• The Dawn Project was conducted as a response to concerns about lacking public awareness about the environmental impact from increasing energy use in Thailand. This four-year project developed educational materials on energy saving in daily life based on the concept of life cycle assessment (LCA) and provided training among teachers and community leaders. The project engaged more than 300,000 students at primary and secondary schools, 23,400 teachers and 2,400 community leaders all over the country. More than half of 600 participating schools estab-lished “Energy and Environment Learning Centres”, while almost half of the schools demon-strated at least 10% reduction in energy consumption. The National Energy Policy Office (NEPO) financed the project with policy support from the Ministry of Education and manage-ment services provided by Thailand Environment Institute (TEI).
  • The Sustainable Shopping Basket project in Germany aims to inform consumers of opportu-nities and benefits of sustainable consumption in an exciting and accessible manner. It was launched by the Institute for Market-Environment-Society (IMUG), German Council for Sustain-able Development and Federal Ministry of Food, Agriculture and Consumer Protection. The pro-ject does not intend to provide regulations or ready-made answers about right or wrong choices, but aims at facilitating a search for sustainable alternatives by showing possible ways of con-sumption. A shopping guide called “Sustainable Shopping Basket” was developed, containing a list of sustainable products and services from the following consumption areas: foodstuffs, tex-tiles and clothing, living and household, mobility, tourism and financial services. Around 70 fami-lies tested the shopping guide for one month and structured their daily consumption life accord-ing to the terms of sustainability. The results confirmed that the Sustainable Shopping Basket is a suitable communication instrument for the physical embodiment of active consumer policies.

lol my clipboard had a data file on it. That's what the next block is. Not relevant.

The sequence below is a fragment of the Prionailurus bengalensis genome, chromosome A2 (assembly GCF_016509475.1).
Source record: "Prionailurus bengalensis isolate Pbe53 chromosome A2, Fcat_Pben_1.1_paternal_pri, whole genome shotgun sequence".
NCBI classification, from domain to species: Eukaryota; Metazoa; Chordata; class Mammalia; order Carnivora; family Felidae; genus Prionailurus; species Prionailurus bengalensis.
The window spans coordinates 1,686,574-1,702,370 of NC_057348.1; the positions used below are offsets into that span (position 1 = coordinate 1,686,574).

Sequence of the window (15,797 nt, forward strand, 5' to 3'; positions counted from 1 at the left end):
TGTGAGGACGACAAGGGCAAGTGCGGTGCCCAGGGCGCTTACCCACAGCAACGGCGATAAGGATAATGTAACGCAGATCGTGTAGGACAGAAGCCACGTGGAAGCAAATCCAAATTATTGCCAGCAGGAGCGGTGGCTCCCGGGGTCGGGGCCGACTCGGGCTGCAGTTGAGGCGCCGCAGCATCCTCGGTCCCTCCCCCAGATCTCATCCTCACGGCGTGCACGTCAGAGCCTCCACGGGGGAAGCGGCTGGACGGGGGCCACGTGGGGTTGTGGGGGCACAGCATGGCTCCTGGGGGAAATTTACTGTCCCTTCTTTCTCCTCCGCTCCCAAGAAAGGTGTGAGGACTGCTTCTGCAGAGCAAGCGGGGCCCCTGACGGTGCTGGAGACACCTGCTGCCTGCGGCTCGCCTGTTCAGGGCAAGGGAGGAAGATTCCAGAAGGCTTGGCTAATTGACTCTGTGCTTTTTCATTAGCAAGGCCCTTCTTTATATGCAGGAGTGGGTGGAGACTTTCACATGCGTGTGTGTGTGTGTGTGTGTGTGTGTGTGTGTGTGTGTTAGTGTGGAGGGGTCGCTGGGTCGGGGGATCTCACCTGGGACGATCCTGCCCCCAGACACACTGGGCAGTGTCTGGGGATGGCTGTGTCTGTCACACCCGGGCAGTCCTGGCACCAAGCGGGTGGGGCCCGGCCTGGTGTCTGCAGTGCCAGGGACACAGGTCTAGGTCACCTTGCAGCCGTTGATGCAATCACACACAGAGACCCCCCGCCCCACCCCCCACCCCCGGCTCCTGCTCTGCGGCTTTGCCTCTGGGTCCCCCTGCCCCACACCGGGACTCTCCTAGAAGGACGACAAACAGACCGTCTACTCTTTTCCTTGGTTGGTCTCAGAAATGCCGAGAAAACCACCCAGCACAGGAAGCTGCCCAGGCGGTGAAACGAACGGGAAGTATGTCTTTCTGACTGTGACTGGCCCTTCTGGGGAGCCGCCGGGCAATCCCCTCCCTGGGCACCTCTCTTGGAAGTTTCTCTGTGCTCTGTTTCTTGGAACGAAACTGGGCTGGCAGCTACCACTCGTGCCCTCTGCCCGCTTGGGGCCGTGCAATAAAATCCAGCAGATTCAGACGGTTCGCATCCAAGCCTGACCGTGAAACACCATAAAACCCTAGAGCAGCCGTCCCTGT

• The Certification for Sustainable Tourism (CST) programme developed by the Costa Rican Tourism Institute seeks to categorise and certify each tour company according to the degree to which its operations comply with its own sustainability standard. For example, the evaluation of hotels involves the analysis of four general areas: physical-biological environment, hotel facili-ties (internal environmental management practices), customer relations, and socio-economic environment. Those points are checked by sending a questionnaire. Hotels are categorised by six sustainability levels – from zero to five. CST has succeeded in differentiating Costa Rican tourist industry from competitors by adding value to tourism products, opening new possibilities for an international appeal.

Challenges facedEdit

  • Despite availability of various public policy instruments, little changes have been seen in the be-haviour of consumers. The challenge is that governments create right conditions in which con-sumers are encouraged to rationally behave towards sustainable consumption by combining dif-ferent types of policy instruments wisely.
  • The development of national action plans on SCP can be a cornerstone for achieving progress towards sustainable consumption. It is important for countries to first build a vision for sustain-able lifestyles and then to develop national action plans based on it. These plans need to ad-dress how to empower consumers to make sustainable choices, taking into account their social and cultural conditions.
  • There is a need to develop methodologies and indicators to measure and encourage progress towards sustainable consumption. Addressing consumption impacts in a life-cycle framework poses particular methodological challenges.
  • Given the pivotal role of education, a clear link between school and consumer education for SCP and the UN Decade of Education for Sustainable Development is still yet to be established.
  • Communicating effectively about sustainable lifestyles is a challenge. Public communication and advertising have key roles to play to make sustainable consumption understandable and fash-ionable.
  • Making a strong business case for sustainable consumption is a major challenge. Business leaders need to be aware of their potential role to drive consumers towards sustainable life-styles.
  • Sustainable consumption tends to be seen as irrelevant to developing countries. There is a need to clarify the consumption issues for developing countries as well as to elaborate a vision of sustainable lifestyles at which people in those countries (especially the “global consumer class”) can aim.